On August 20 2013, the Supreme Arbitrazh (Commercial) Court of the Russian Federation (the “SAC”) issued Resolution of Plenary Session No. 62 “On Certain Matters of Compensation of Losses by Members of a Company’s Governing Bodies” dated 30 July 2013 (the “Resolution”). The Resolution represents a huge initial stride in clarifying the duties of officers and directors of Russian companies and could have a profound positive impact on corporate governance practices of Russian commercial organizations as a result of providing a more coherent roadmap for guiding conduct and pursuing civil relief against officers and directors who act in violation of their fiduciary duties to the companies they serve.

The Standard

Russian law has long provided that officers and directors must act “reasonably” and in the “best interests of the company” and that officers and directors may bear joint personal liability before the company (directly or derivatively) for losses (actual loss and/or lost profits) incurred by the company for “culpable” or “wrongful” actions or inactions. The terms, “culpable” or “wrongful”, however, were not defined under the law nor was the duty to act “reasonably” and in the “best interests of the company” well developed. Notably the burden of proof lay with the party alleging the breach of duty.

Clarity and predictability in fiduciary duty standards applicable to company agents is a fundamental bedrock principal necessary for the development of a robust commercial market. On the one hand, the standards cannot be too restrictive so as to deter businesses from engaging in commercially reasonable risk taking necessary for growth and innovation. On the other hand, they cannot be too lax so as to permit a company’s agents to abuse their positions to the detriment of the company they serve.

To date, the Russian system has done a poor job in balancing these competing interests, favouring an ineffective criminalization of conduct while at the same time failing to provide a workable civil mechanism to protect investors from self-dealing agents. The Resolution is a welcome step forward in providing a more functional civil framework to guide officers seeking to grow the businesses of company they serve while providing investors with a civil tool to police the conduct of their agents. Only time will tell if these principles will be applied in an even handed way necessary for the effective functioning of the markets and advancing Russia’s goal of becoming a respected financial center, but the initial application of the Resolution is promising.

Directors and Officers Subject to the Standard

The Resolution clarifies that the following categories of persons may be held liable to a company for losses incurred as a result of bad faith actions: (a) CEOs: general directors, management companies, managers, directors of the unitary enterprise; (b) members of the collegial executive bodies: members of the board of directors (supervisory boards); (c) individuals who used to be the members of the company’s governing bodies; (d) liquidators (members of the liquidation committee); and (e) external managers and receivers.

Bad Faith Conduct of Directors and Officers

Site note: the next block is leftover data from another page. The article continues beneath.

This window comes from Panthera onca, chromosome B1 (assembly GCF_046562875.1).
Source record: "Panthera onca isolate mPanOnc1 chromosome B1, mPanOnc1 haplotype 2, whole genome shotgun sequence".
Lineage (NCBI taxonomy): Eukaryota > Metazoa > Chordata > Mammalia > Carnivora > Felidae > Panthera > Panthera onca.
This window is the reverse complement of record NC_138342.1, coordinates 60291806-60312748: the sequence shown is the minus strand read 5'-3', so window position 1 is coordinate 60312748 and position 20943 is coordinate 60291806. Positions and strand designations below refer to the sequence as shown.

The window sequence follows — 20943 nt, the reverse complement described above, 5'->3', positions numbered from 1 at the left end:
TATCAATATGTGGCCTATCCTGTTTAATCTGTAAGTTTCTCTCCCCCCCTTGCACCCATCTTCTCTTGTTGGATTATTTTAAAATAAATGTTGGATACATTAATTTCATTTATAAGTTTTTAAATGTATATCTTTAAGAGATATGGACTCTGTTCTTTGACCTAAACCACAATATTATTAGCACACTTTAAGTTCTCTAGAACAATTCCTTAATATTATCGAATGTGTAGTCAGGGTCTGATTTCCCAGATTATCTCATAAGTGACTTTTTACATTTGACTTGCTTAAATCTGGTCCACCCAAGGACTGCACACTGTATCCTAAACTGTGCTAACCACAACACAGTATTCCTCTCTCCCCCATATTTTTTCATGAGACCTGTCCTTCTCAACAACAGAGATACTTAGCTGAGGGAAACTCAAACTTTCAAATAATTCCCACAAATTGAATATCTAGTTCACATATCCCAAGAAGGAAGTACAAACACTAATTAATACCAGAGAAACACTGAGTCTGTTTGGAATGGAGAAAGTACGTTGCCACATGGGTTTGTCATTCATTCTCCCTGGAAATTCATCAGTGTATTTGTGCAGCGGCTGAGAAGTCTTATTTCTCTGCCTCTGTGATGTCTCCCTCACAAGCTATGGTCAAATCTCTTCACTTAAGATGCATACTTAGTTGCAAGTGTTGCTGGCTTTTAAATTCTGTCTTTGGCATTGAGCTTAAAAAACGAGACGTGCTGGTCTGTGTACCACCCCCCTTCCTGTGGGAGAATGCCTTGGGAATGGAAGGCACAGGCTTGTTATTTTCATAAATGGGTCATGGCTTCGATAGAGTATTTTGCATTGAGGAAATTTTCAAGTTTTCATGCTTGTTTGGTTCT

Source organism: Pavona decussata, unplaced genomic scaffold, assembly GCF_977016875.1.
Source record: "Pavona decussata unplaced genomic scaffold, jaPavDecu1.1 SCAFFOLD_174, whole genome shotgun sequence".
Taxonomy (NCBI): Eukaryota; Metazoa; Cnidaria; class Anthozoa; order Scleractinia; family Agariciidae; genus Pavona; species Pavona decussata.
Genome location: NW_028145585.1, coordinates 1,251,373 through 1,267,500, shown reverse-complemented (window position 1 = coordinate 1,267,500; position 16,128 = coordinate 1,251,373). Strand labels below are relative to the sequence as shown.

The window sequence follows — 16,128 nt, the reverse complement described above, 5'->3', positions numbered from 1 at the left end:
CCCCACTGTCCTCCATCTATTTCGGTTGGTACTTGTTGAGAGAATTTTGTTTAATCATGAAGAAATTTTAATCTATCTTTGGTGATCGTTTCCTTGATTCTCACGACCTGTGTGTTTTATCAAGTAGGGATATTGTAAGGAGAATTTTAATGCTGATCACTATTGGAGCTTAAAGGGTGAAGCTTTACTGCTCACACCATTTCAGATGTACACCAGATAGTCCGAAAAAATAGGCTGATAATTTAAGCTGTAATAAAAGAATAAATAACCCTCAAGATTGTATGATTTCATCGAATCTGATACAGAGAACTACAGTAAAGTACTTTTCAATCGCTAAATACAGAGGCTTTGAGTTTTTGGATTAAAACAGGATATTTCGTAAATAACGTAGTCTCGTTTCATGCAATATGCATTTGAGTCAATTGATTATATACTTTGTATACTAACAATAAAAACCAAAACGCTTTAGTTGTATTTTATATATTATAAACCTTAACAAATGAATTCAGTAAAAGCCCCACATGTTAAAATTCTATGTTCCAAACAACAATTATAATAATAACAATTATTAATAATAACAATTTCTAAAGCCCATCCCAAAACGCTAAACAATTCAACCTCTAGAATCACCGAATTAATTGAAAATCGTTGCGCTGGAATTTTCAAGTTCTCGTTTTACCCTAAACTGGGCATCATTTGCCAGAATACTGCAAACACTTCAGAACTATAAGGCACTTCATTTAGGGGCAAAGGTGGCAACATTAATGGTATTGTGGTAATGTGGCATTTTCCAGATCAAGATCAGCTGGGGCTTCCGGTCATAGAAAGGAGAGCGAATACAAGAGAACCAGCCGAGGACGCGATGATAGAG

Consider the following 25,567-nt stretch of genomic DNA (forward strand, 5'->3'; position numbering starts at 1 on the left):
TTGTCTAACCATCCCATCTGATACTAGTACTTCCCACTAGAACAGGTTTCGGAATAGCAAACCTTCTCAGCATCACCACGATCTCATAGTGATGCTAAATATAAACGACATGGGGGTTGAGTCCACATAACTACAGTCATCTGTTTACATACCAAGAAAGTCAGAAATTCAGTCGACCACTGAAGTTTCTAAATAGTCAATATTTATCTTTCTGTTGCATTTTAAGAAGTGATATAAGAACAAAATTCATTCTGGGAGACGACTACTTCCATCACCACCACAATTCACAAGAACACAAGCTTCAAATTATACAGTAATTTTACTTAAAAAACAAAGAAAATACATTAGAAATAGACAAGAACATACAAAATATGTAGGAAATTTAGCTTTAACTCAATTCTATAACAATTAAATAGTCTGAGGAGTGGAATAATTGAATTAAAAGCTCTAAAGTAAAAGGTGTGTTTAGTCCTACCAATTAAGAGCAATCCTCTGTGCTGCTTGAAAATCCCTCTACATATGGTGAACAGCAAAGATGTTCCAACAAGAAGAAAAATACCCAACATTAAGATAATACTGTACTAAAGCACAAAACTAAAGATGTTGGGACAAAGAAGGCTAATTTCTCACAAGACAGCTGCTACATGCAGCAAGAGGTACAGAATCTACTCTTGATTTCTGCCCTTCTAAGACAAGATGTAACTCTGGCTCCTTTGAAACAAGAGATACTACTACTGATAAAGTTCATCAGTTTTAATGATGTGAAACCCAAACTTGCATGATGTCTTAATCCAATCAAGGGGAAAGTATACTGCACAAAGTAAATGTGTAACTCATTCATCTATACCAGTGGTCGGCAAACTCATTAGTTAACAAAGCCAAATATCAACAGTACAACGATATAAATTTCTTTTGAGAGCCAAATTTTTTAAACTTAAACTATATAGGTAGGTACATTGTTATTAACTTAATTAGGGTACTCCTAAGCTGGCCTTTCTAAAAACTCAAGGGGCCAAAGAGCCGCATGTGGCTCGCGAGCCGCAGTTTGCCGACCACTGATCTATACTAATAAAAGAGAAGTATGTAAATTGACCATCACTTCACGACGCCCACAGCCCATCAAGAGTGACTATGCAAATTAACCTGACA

The Resolution clearly provides bad faith may be found were a director or officer:

  1. Acted despite a existence of a conflict of interest;
  2. Conceded information or knowingly provided to the shareholders incorrect information on a transaction entered into by him;
  3. Entered into a transaction without having obtained the requisite approvals as required by law or the company’s charter;
  4. Knew or should have known that the counterparty is “knowingly unable to perform its obligations”; and
  5. Knew or should have known that the transaction was unfavorable for the company (e.g. sale of assets at a substantially undervalued price).

Unreasonable Conduct

The Resolution further emphasized that the director may be held liable for “unreasonable actions” even though he acts in good faith. According to the Resolution unreasonable conduct includes:

  1. Failing to perform adequate due diligence;
  2. Taking action notwithstanding known relevant information; and
  3. Failing to comply with the company’s internal procedures (e.g. sign off by accounting, legal, etc.).

Compliance with Law

The SAC made clear that a reasonable director shall procure that the company fulfills its public law obligations.1 Therefore, if a company breaches its legal obligations due to director’s bad faith and/or unreasonable actions or omissions which result in losses by the company, such losses may be recovered from the director. The company will be restricted from indemnifying director for his actions/omissions which result from the company’s breach of its public law obligations.2

Choice of Counterparties and Employee Hiring

The SAC has also indicated that a director is required to put in place an effective management structure with the company. Thus more emphasis is given to director’s default liability for selection of candidates, choice of counterparties in contracts and the company’s agents unless otherwise is provided by company’s internal documents and policies. The SAC has provided that it is possible to claim from director losses incurred by the company as a result of the director’s bad faith or unreasonable conduct (omission) in the performance of his duties with respect to choosing/overseeing:

  • The company’s agents;
  • Counterparties in private contracts (a counterparty turned out to be dishonest);
  • The company’s employees (a director has hired an incompetent employee whose actions caused losses to the company).

Three Key Procedural Aspects of the Resolution